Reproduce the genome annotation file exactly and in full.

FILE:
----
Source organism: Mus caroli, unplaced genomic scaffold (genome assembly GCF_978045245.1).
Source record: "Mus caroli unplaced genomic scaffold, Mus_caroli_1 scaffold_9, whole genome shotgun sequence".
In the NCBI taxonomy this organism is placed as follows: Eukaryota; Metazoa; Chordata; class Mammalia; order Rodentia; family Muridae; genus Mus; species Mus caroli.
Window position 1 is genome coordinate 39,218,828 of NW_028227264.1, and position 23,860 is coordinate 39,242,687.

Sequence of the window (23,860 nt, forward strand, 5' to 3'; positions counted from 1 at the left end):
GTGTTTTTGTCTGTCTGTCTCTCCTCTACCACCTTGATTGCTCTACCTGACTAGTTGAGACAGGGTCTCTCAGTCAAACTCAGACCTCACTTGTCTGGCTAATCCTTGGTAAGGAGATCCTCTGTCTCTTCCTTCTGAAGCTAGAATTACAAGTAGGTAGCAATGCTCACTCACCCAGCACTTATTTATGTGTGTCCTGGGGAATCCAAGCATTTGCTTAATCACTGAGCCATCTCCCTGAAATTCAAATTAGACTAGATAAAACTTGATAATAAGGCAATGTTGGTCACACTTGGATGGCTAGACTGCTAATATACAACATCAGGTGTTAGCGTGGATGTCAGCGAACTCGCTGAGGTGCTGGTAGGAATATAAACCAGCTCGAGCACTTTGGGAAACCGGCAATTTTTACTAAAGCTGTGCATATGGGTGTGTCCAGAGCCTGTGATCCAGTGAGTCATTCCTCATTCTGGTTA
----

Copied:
Source organism: Mus caroli, unplaced genomic scaffold (genome assembly GCF_978045245.1).
Source record: "Mus caroli unplaced genomic scaffold, Mus_caroli_1 scaffold_9, whole genome shotgun sequence".
In the NCBI taxonomy this organism is placed as follows: Eukaryota; Metazoa; Chordata; class Mammalia; order Rodentia; family Muridae; genus Mus; species Mus caroli.
Window position 1 is genome coordinate 39,218,828 of NW_028227264.1, and position 23,860 is coordinate 39,242,687.

Sequence of the window (23,860 nt, forward strand, 5' to 3'; positions counted from 1 at the left end):
GTGTTTTTGTCTGTCTGTCTCTCCTCTACCACCTTGATTGCTCTACCTGACTAGTTGAGACAGGGTCTCTCAGTCAAACTCAGACCTCACTTGTCTGGCTAATCCTTGGTAAGGAGATCCTCTGTCTCTTCCTTCTGAAGCTAGAATTACAAGTAGGTAGCAATGCTCACTCACCCAGCACTTATTTATGTGTGTCCTGGGGAATCCAAGCATTTGCTTAATCACTGAGCCATCTCCCTGAAATTCAAATTAGACTAGATAAAACTTGATAATAAGGCAATGTTGGTCACACTTGGATGGCTAGACTGCTAATATACAACATCAGGTGTTAGCGTGGATGTCAGCGAACTCGCTGAGGTGCTGGTAGGAATATAAACCAGCTCGAGCACTTTGGGAAACCGGCAATTTTTACTAAAGCTGTGCATATGGGTGTGTCCAGAGCCTGTGATCCAGTGAGTCATTCCTCATTCTGGTTA